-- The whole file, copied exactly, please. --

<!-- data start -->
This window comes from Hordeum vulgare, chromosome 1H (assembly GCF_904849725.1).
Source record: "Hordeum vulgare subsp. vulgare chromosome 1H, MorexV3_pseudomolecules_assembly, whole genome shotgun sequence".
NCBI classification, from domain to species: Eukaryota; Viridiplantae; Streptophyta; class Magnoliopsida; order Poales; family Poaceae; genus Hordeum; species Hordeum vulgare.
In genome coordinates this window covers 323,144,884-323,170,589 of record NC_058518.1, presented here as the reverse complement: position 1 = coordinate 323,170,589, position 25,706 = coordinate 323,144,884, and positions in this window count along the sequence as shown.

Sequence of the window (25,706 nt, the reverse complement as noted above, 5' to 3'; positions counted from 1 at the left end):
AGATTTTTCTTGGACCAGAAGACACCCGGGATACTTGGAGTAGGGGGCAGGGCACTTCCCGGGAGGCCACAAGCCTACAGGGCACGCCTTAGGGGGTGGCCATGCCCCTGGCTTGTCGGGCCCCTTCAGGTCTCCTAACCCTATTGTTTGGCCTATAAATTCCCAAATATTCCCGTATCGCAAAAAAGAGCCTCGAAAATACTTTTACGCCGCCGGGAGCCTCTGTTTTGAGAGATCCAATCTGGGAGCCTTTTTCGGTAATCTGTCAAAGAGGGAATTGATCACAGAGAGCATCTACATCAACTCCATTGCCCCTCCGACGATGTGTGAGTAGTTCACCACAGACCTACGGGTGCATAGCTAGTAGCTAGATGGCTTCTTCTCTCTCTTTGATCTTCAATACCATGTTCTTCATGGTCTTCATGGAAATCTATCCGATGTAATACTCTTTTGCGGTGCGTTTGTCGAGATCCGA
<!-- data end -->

This window comes from Hordeum vulgare, chromosome 1H (assembly GCF_904849725.1).
Source record: "Hordeum vulgare subsp. vulgare chromosome 1H, MorexV3_pseudomolecules_assembly, whole genome shotgun sequence".
NCBI classification, from domain to species: Eukaryota; Viridiplantae; Streptophyta; class Magnoliopsida; order Poales; family Poaceae; genus Hordeum; species Hordeum vulgare.
In genome coordinates this window covers 323,144,884-323,170,589 of record NC_058518.1, presented here as the reverse complement: position 1 = coordinate 323,170,589, position 25,706 = coordinate 323,144,884, and positions in this window count along the sequence as shown.

Sequence of the window (25,706 nt, the reverse complement as noted above, 5' to 3'; positions counted from 1 at the left end):
AGATTTTTCTTGGACCAGAAGACACCCGGGATACTTGGAGTAGGGGGCAGGGCACTTCCCGGGAGGCCACAAGCCTACAGGGCACGCCTTAGGGGGTGGCCATGCCCCTGGCTTGTCGGGCCCCTTCAGGTCTCCTAACCCTATTGTTTGGCCTATAAATTCCCAAATATTCCCGTATCGCAAAAAAGAGCCTCGAAAATACTTTTACGCCGCCGGGAGCCTCTGTTTTGAGAGATCCAATCTGGGAGCCTTTTTCGGTAATCTGTCAAAGAGGGAATTGATCACAGAGAGCATCTACATCAACTCCATTGCCCCTCCGACGATGTGTGAGTAGTTCACCACAGACCTACGGGTGCATAGCTAGTAGCTAGATGGCTTCTTCTCTCTCTTTGATCTTCAATACCATGTTCTTCATGGTCTTCATGGAAATCTATCCGATGTAATACTCTTTTGCGGTGCGTTTGTCGAGATCCGA